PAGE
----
We’ve recently reported about a blackhat SEO campaign that targeted not only Windows users, but Mac users as well. It’s just a few weeks after that, but the role of Mac users as potential victims in the threat landscape has been increasingly established, as more and more threats targeting Mac users are being found.
FAKEAV for Mac
The first case that got the attention of the security industry was a rogue antivirus called Mac Defender, which is detected as OSX_FAKEDEF.M. The said malware reportedly affected a large number of Mac users. Other variants of rogue antivirus software made especially for Mac followed, bearing different names such as Mac Security (detected as OSX_FAKEAV.A) and MacProtector. One variant was even found spreading through Facebook (detected as OSX_DEFMA.B).
Mac Defender and its variants aren’t the first rogue antivirus seen targeting Mac users. In 2008, scareware applications called MacSweeper and iMunizator were seen, both having the same standard routines as any rogue antivirus.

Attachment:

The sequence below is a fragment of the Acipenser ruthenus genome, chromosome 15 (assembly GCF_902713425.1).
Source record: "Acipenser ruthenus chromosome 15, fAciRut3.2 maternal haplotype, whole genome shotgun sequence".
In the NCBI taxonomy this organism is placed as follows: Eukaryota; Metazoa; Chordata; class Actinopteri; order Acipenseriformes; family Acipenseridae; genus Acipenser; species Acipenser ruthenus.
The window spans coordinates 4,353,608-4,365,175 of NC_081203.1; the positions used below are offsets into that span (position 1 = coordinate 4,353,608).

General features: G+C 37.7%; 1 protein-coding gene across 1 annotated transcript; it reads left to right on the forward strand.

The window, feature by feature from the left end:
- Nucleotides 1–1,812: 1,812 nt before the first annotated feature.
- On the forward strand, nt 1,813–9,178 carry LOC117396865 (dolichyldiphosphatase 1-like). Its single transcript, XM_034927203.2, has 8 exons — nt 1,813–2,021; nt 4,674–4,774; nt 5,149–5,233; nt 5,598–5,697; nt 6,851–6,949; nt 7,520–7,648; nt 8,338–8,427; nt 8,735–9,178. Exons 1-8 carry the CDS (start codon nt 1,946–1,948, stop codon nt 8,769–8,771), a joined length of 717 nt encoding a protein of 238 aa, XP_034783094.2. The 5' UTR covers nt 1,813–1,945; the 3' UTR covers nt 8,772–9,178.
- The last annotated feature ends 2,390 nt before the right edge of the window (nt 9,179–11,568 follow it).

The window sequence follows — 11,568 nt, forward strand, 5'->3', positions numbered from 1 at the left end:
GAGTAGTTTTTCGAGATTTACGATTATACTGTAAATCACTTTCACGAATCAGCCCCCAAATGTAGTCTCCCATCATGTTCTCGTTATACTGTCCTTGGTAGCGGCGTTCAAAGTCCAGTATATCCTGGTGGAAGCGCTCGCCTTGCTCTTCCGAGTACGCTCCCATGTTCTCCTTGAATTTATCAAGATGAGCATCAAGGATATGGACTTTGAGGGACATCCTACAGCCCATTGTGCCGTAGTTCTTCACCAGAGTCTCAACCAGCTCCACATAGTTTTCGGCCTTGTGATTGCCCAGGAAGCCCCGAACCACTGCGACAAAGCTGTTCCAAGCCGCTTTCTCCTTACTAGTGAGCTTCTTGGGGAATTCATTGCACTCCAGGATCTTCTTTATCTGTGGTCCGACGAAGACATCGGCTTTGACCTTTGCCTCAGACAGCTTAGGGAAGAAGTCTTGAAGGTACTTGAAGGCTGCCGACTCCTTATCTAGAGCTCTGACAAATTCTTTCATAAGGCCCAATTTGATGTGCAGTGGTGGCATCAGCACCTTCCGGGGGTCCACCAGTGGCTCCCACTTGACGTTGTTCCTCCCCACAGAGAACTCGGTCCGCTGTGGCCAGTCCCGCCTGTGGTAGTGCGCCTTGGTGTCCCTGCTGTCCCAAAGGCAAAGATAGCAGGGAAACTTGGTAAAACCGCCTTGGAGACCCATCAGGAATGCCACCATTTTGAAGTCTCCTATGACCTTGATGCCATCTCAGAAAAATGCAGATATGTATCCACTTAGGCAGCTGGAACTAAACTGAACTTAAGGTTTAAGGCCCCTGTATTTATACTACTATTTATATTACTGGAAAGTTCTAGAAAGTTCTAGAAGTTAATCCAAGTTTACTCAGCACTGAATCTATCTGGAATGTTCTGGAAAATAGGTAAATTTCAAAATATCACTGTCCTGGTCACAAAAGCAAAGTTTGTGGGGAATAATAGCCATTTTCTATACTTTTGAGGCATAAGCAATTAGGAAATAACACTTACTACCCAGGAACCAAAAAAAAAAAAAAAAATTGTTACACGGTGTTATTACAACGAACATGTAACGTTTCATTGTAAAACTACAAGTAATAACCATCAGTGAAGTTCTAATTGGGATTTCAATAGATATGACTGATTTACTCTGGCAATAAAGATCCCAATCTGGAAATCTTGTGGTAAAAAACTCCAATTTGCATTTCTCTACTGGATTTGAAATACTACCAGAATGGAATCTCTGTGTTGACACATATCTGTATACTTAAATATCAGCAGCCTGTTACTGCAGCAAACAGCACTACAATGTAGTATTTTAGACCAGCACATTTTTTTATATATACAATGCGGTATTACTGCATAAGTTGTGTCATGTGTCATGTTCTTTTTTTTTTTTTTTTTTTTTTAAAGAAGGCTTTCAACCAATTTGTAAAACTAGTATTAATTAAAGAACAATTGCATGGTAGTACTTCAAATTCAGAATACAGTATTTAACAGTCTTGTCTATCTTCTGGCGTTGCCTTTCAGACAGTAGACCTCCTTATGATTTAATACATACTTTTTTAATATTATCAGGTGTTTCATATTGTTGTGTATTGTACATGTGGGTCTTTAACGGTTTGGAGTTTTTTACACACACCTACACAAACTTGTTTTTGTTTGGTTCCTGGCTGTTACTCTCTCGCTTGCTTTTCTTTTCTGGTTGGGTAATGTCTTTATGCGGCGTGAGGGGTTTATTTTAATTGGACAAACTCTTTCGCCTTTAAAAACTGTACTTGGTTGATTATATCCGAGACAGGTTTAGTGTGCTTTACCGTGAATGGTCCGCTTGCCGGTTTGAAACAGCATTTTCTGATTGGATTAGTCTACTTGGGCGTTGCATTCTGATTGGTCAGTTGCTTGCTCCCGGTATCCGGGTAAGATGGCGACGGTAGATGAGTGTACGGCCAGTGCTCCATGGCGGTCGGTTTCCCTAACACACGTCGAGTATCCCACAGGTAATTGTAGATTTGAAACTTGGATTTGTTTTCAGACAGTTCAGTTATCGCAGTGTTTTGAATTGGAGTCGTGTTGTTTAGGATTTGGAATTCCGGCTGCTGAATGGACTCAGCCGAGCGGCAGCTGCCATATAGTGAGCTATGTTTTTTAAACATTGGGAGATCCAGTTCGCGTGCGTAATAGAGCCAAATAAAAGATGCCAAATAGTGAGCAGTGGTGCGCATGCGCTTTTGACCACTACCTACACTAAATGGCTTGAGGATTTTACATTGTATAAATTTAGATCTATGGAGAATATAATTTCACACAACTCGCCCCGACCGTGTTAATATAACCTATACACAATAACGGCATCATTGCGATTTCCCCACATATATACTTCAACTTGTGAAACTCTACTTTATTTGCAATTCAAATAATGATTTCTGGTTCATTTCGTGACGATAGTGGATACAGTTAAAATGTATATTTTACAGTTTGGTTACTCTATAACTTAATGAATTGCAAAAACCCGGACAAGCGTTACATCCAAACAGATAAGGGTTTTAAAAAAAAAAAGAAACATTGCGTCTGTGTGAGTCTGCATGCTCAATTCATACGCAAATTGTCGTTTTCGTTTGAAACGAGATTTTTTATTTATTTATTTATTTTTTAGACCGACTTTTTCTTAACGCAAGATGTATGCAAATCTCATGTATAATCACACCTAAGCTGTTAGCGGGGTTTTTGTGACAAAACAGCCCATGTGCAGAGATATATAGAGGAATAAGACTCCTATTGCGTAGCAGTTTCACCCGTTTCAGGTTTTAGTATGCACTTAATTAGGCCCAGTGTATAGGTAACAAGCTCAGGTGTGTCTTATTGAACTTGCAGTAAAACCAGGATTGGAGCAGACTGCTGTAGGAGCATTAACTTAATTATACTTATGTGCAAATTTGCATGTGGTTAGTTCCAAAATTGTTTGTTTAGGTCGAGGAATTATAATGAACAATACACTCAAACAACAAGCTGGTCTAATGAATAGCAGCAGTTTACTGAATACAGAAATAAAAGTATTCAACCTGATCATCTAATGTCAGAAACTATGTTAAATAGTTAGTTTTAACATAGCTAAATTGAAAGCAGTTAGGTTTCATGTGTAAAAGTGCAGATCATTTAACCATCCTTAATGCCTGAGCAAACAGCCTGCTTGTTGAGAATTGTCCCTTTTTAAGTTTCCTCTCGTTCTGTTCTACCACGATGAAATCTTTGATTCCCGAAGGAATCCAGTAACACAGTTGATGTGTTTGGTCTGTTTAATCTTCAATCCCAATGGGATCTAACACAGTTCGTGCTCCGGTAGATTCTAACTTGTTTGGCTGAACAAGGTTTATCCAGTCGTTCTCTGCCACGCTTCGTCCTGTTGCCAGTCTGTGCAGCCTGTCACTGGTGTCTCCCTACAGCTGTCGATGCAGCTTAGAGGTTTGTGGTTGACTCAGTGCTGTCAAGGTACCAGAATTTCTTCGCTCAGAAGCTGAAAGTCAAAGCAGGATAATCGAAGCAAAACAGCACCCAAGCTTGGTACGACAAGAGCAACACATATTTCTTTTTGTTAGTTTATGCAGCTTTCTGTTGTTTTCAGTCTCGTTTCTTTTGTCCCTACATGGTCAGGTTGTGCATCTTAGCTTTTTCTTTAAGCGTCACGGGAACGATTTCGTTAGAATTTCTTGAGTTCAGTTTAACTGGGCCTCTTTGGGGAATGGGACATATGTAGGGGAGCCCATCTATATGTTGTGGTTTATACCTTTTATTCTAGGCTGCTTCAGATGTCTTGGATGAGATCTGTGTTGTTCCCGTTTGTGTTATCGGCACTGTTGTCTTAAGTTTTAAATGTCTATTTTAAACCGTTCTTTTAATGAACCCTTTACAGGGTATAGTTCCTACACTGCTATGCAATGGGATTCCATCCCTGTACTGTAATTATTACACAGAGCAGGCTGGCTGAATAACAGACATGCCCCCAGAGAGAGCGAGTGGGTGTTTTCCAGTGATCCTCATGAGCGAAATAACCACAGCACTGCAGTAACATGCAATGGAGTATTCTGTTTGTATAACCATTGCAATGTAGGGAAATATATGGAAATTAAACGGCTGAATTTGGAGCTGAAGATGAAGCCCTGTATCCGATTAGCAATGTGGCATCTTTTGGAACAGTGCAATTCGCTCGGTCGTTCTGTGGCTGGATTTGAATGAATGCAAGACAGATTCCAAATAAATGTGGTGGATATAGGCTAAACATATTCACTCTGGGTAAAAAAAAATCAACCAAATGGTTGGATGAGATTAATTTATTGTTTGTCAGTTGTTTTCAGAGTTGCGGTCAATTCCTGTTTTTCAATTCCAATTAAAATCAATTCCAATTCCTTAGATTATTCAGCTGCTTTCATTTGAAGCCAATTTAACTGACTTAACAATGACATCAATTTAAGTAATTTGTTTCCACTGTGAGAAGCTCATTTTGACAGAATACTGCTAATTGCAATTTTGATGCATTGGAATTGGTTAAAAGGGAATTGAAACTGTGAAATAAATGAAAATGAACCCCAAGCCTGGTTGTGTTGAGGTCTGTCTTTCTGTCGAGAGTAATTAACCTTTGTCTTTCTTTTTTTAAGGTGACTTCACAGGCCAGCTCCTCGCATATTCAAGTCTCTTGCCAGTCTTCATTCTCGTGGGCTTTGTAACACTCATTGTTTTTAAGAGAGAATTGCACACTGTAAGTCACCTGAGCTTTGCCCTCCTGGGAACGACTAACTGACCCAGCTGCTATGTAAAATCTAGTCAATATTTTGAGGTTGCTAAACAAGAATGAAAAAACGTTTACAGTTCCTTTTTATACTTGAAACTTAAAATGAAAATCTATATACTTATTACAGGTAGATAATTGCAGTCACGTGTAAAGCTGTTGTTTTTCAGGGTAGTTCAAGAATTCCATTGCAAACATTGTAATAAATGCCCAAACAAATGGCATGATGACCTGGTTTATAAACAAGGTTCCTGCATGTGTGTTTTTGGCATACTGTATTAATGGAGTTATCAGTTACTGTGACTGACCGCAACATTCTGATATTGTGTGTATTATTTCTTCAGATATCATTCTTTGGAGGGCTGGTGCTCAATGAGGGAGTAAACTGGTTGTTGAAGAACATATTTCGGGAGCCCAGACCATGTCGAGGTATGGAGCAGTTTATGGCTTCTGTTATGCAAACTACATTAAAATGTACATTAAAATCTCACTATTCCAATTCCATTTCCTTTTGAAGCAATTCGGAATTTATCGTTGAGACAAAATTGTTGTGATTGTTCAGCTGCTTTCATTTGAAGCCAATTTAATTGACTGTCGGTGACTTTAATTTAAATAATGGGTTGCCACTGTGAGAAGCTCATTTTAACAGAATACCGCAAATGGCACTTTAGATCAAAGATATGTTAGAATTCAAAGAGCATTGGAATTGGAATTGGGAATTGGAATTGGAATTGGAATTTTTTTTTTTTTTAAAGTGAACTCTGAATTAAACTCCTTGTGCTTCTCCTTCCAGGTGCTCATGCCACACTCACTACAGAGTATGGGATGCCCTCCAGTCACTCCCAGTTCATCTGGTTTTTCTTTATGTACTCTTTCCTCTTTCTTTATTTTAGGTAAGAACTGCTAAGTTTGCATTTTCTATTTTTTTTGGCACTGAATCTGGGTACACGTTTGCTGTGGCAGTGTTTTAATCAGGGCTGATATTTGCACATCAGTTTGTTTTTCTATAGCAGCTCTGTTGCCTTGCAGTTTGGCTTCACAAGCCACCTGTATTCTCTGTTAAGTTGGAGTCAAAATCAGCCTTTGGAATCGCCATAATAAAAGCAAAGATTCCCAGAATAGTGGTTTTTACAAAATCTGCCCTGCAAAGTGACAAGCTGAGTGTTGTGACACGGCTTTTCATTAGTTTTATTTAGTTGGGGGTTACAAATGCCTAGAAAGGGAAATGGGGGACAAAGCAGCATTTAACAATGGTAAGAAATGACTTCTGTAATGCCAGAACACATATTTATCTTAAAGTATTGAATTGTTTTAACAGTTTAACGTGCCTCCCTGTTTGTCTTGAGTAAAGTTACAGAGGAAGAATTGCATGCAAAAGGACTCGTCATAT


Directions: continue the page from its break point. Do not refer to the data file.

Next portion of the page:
This time around, however, it seems that the number of variants are increasing exponentially and affecting more and more users. As a course of action, Apple issued an update to their operating systems to prevent Mac Defender from executing.
According to Trend Micro Researcher Joey Costoya, the solution provided by Apple is not limited to MacDefender, but also covers Mac malware starting from 2009. However, “scanning technology” implemented by Apple can be easily circumvented, leaving Apple with the hard choice of either continuously updating its pattern file to cover the latest rogue antivirus affecting Mac, or admit the fact that they are now constantly targeted by these rogue antivirus, that Mac is not as secure as before, and their users are now reliant to traditional security vendors for security.
A large number of variants of this rogue antivirus were found in just a short period of time and this trend is predicted to continue. Mac is not malware-proof. Not only from FakeAV but also from backdoors like OSX_MUSMINIM.A. As my colleague Rik Ferguson commented, the Apple user base is largely unprepared, and their systems largely unprotected. This chain of events puts a large task for Apple to take upon, as the “invulnerability” of their system is being put to the test, and the security of their users on the line.
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